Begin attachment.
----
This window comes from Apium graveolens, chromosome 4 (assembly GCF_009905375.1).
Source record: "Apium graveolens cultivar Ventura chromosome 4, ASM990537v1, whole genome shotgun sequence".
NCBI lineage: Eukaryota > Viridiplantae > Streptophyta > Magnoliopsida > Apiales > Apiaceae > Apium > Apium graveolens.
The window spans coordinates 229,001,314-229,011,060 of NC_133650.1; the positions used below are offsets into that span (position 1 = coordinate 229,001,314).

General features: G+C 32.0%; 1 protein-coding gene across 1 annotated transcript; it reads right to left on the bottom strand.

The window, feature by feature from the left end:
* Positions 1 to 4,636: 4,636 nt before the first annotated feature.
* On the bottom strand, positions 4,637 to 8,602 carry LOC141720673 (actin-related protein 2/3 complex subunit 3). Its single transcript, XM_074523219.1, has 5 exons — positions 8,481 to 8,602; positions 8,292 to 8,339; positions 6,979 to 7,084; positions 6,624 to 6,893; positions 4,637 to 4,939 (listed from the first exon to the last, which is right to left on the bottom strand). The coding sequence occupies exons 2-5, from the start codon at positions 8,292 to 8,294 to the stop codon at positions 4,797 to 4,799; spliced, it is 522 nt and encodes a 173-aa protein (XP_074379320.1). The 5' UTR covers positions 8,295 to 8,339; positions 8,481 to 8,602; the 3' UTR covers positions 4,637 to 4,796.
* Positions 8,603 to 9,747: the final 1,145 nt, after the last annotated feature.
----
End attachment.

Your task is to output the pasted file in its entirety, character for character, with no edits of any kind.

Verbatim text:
This window comes from Apium graveolens, chromosome 4 (assembly GCF_009905375.1).
Source record: "Apium graveolens cultivar Ventura chromosome 4, ASM990537v1, whole genome shotgun sequence".
NCBI lineage: Eukaryota > Viridiplantae > Streptophyta > Magnoliopsida > Apiales > Apiaceae > Apium > Apium graveolens.
The window spans coordinates 229,001,314-229,011,060 of NC_133650.1; the positions used below are offsets into that span (position 1 = coordinate 229,001,314).

General features: G+C 32.0%; 1 protein-coding gene across 1 annotated transcript; it reads right to left on the bottom strand.

The window, feature by feature from the left end:
* Positions 1 to 4,636: 4,636 nt before the first annotated feature.
* On the bottom strand, positions 4,637 to 8,602 carry LOC141720673 (actin-related protein 2/3 complex subunit 3). Its single transcript, XM_074523219.1, has 5 exons — positions 8,481 to 8,602; positions 8,292 to 8,339; positions 6,979 to 7,084; positions 6,624 to 6,893; positions 4,637 to 4,939 (listed from the first exon to the last, which is right to left on the bottom strand). The coding sequence occupies exons 2-5, from the start codon at positions 8,292 to 8,294 to the stop codon at positions 4,797 to 4,799; spliced, it is 522 nt and encodes a 173-aa protein (XP_074379320.1). The 5' UTR covers positions 8,295 to 8,339; positions 8,481 to 8,602; the 3' UTR covers positions 4,637 to 4,796.
* Positions 8,603 to 9,747: the final 1,145 nt, after the last annotated feature.